Thursday, August 23, 2007

India bad example of agri liberalisation

In 2006 , 1,044 suicides were reported in Vidarbha alone officially – that’s one suicide every eight hours. “This is a human rights violation.It’s a mass genocide of farmers.”..says farm activist Kishor Tiwari.

A noted Indian economist recently warned of a negative impact of liberalisation of agriculture on Bangladeshi farmers, saying the acute problems now being experienced in rural India could be repeated here.

Utsa Patnaik, professor of Jawaharlal Nehru University of India, said economic liberalisation and reforms had exposed Indian farmers to intolerable burdens that had led to sharp increases in the number of farmer suicides. In India, more than 100,000 rural farmers had committed suicide since 1998, she said.

According to Patnaik, liberalisation leads farmers to shift from food production to export-oriented crop production. However the prices of such export-oriented products in international markets are declining gradually, she said.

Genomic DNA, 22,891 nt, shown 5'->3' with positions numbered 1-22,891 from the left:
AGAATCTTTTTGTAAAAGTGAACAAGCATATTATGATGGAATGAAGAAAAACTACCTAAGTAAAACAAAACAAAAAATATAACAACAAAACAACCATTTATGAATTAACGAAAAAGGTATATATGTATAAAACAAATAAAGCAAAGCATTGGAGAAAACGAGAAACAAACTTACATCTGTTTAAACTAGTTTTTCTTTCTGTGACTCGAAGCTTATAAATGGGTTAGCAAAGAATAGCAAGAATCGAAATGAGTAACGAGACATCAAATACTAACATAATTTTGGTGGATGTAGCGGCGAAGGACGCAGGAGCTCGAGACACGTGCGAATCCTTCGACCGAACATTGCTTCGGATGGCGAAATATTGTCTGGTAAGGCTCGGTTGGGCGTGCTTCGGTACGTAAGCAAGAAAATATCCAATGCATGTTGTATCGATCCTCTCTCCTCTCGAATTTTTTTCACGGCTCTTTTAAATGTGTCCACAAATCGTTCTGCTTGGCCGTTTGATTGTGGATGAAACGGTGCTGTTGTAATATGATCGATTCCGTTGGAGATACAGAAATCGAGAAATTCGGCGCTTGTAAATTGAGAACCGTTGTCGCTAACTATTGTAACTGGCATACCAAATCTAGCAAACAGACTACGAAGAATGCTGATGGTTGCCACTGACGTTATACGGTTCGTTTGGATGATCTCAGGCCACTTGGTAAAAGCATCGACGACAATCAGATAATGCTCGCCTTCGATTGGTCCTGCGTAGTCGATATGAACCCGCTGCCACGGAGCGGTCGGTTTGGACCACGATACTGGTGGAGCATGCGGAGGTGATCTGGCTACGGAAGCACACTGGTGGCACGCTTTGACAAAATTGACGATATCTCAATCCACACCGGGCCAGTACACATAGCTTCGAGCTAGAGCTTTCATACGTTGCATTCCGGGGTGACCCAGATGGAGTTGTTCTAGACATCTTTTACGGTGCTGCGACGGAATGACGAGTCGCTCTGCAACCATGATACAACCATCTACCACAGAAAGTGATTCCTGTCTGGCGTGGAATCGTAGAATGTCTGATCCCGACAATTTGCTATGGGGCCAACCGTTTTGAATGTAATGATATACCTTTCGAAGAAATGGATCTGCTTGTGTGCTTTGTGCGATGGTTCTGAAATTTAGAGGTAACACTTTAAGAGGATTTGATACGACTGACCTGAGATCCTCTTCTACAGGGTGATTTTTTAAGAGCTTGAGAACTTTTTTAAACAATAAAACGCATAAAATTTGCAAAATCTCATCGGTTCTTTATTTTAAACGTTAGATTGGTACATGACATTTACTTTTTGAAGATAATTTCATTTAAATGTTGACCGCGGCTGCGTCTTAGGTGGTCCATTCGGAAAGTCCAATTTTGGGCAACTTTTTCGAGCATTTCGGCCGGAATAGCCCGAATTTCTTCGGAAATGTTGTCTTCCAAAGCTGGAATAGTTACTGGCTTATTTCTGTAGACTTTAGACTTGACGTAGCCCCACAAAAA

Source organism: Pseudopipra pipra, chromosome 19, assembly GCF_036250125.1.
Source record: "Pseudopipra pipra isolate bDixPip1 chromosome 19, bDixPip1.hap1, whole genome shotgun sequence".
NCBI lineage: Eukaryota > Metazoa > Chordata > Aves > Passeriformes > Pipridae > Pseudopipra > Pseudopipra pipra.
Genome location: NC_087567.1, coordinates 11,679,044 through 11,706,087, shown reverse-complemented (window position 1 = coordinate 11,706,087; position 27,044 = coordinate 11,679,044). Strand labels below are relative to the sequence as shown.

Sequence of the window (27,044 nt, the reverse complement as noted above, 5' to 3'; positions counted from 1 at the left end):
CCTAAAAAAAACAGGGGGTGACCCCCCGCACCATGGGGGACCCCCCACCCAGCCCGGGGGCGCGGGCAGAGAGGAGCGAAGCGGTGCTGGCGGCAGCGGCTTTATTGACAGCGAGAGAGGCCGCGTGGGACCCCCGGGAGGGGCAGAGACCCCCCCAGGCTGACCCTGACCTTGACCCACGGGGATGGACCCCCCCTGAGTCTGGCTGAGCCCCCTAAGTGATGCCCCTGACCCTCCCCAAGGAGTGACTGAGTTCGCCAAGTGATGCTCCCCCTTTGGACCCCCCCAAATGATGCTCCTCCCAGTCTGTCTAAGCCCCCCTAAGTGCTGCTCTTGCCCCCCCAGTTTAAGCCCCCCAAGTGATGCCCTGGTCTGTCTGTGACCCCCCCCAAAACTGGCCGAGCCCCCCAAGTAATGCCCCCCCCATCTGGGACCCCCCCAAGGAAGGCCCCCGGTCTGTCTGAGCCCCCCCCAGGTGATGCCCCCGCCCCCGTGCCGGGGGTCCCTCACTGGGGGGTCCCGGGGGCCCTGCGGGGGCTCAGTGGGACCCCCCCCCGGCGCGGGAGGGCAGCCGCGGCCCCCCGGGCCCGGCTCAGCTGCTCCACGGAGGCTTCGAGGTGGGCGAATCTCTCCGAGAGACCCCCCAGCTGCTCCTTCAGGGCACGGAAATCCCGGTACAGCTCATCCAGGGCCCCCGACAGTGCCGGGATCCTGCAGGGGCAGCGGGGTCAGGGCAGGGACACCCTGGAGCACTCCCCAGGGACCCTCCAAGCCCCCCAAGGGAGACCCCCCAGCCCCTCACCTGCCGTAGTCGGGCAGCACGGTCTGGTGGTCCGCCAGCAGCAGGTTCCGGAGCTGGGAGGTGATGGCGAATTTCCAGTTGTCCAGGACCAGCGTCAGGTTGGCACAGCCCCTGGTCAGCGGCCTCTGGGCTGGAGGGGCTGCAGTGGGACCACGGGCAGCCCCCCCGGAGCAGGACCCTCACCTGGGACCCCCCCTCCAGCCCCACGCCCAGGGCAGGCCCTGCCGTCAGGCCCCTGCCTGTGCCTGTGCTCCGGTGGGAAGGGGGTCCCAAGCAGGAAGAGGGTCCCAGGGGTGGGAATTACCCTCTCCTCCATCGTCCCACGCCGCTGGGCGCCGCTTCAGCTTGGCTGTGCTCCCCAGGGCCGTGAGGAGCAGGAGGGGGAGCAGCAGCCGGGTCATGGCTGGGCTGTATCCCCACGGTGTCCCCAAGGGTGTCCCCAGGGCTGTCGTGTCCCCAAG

Patnaik was outlining the impact of liberalisation on the agriculture sector in her country during a lecture titled 'Whither Agrarian Development Under Neo-liberalism' at Dhaka University campus yesterday. Department of Economics of the Dhaka University and Unnayan Onneshan, a local centre for research and action on development, jointly organised the lecture.

The professor said along with India many other Asian countries are being targeted for economic reforms and liberalisation by the international financial organisations including the International Monetary Fund (IMF) and the World Bank (WB).
The IMF and WB prescriptions to these countries include cutting government expenditure, tightening monetary policy, the devaluation of local currencies and reducing the ratio of budget deficit to GDP, she said.

These moves are forcing the countries to take contractionary macro-economic policies, which are basically "nonsensical theories" of the IMF and WB, she said.

She said the high growth of the Indian economy is based on the country's service sector. The contribution of the service sector in the Indian economy is more than 50 percent, while the contribution of agriculture came down to only 20 percent after the liberalisation.

Liberalisation has meant the Indian economy has witnessed less than 1 percent employment growth, while the unemployment growth is growing very fast. In 1980s, employment growth was 2.8 percent, which came down to 0.7 percent in 1990s, Patnaik said.

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